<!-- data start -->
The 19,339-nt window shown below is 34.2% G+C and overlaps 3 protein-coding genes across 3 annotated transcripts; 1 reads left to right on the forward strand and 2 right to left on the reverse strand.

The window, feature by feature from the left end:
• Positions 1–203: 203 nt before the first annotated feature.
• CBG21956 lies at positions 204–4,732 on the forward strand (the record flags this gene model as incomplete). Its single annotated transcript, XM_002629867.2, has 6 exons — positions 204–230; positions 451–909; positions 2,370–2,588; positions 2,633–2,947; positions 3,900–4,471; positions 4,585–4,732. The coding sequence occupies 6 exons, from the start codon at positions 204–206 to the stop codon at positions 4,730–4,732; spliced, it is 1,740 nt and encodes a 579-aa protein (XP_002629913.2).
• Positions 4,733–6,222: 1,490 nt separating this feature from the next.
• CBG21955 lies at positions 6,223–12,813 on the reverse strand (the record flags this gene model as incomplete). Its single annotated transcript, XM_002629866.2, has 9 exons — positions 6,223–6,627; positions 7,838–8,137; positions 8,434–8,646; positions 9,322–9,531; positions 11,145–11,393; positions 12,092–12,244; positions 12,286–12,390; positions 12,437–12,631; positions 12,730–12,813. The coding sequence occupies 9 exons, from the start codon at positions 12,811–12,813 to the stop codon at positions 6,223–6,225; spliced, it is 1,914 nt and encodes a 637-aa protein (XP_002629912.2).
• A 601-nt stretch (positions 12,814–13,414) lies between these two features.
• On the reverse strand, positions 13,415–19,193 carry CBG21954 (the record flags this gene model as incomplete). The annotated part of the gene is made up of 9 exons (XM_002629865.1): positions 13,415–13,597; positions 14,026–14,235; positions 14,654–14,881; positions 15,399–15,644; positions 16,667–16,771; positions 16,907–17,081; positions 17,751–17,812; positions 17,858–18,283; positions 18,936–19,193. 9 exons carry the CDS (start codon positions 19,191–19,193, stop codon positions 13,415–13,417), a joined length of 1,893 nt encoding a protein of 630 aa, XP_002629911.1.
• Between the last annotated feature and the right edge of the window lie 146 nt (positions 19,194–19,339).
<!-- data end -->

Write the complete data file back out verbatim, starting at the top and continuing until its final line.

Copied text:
The 19,339-nt window shown below is 34.2% G+C and overlaps 3 protein-coding genes across 3 annotated transcripts; 1 reads left to right on the forward strand and 2 right to left on the reverse strand.

The window, feature by feature from the left end:
• Positions 1–203: 203 nt before the first annotated feature.
• CBG21956 lies at positions 204–4,732 on the forward strand (the record flags this gene model as incomplete). Its single annotated transcript, XM_002629867.2, has 6 exons — positions 204–230; positions 451–909; positions 2,370–2,588; positions 2,633–2,947; positions 3,900–4,471; positions 4,585–4,732. The coding sequence occupies 6 exons, from the start codon at positions 204–206 to the stop codon at positions 4,730–4,732; spliced, it is 1,740 nt and encodes a 579-aa protein (XP_002629913.2).
• Positions 4,733–6,222: 1,490 nt separating this feature from the next.
• CBG21955 lies at positions 6,223–12,813 on the reverse strand (the record flags this gene model as incomplete). Its single annotated transcript, XM_002629866.2, has 9 exons — positions 6,223–6,627; positions 7,838–8,137; positions 8,434–8,646; positions 9,322–9,531; positions 11,145–11,393; positions 12,092–12,244; positions 12,286–12,390; positions 12,437–12,631; positions 12,730–12,813. The coding sequence occupies 9 exons, from the start codon at positions 12,811–12,813 to the stop codon at positions 6,223–6,225; spliced, it is 1,914 nt and encodes a 637-aa protein (XP_002629912.2).
• A 601-nt stretch (positions 12,814–13,414) lies between these two features.
• On the reverse strand, positions 13,415–19,193 carry CBG21954 (the record flags this gene model as incomplete). The annotated part of the gene is made up of 9 exons (XM_002629865.1): positions 13,415–13,597; positions 14,026–14,235; positions 14,654–14,881; positions 15,399–15,644; positions 16,667–16,771; positions 16,907–17,081; positions 17,751–17,812; positions 17,858–18,283; positions 18,936–19,193. 9 exons carry the CDS (start codon positions 19,191–19,193, stop codon positions 13,415–13,417), a joined length of 1,893 nt encoding a protein of 630 aa, XP_002629911.1.
• Between the last annotated feature and the right edge of the window lie 146 nt (positions 19,194–19,339).